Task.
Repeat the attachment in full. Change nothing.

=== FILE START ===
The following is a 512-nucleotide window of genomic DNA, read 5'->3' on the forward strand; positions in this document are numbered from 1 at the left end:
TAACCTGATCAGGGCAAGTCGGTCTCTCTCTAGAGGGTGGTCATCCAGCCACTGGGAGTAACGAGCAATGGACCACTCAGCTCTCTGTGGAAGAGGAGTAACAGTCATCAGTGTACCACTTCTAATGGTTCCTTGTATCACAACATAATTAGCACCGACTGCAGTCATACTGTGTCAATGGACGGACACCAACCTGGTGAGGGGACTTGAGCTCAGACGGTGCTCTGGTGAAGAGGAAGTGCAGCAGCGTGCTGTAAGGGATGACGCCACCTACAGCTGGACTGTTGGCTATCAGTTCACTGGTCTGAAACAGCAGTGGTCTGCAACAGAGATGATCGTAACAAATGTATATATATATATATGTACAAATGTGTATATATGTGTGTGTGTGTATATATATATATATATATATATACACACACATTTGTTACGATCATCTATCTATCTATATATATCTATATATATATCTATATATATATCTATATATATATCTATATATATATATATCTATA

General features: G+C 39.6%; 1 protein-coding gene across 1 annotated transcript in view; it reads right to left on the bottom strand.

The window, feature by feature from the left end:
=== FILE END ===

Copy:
The following is a 512-nucleotide window of genomic DNA, read 5'->3' on the forward strand; positions in this document are numbered from 1 at the left end:
TAACCTGATCAGGGCAAGTCGGTCTCTCTCTAGAGGGTGGTCATCCAGCCACTGGGAGTAACGAGCAATGGACCACTCAGCTCTCTGTGGAAGAGGAGTAACAGTCATCAGTGTACCACTTCTAATGGTTCCTTGTATCACAACATAATTAGCACCGACTGCAGTCATACTGTGTCAATGGACGGACACCAACCTGGTGAGGGGACTTGAGCTCAGACGGTGCTCTGGTGAAGAGGAAGTGCAGCAGCGTGCTGTAAGGGATGACGCCACCTACAGCTGGACTGTTGGCTATCAGTTCACTGGTCTGAAACAGCAGTGGTCTGCAACAGAGATGATCGTAACAAATGTATATATATATATATGTACAAATGTGTATATATGTGTGTGTGTGTATATATATATATATATATATATACACACACATTTGTTACGATCATCTATCTATCTATATATATCTATATATATATCTATATATATATCTATATATATATCTATATATATATATATCTATA

General features: G+C 39.6%; 1 protein-coding gene across 1 annotated transcript in view; it reads right to left on the bottom strand.

The window, feature by feature from the left end: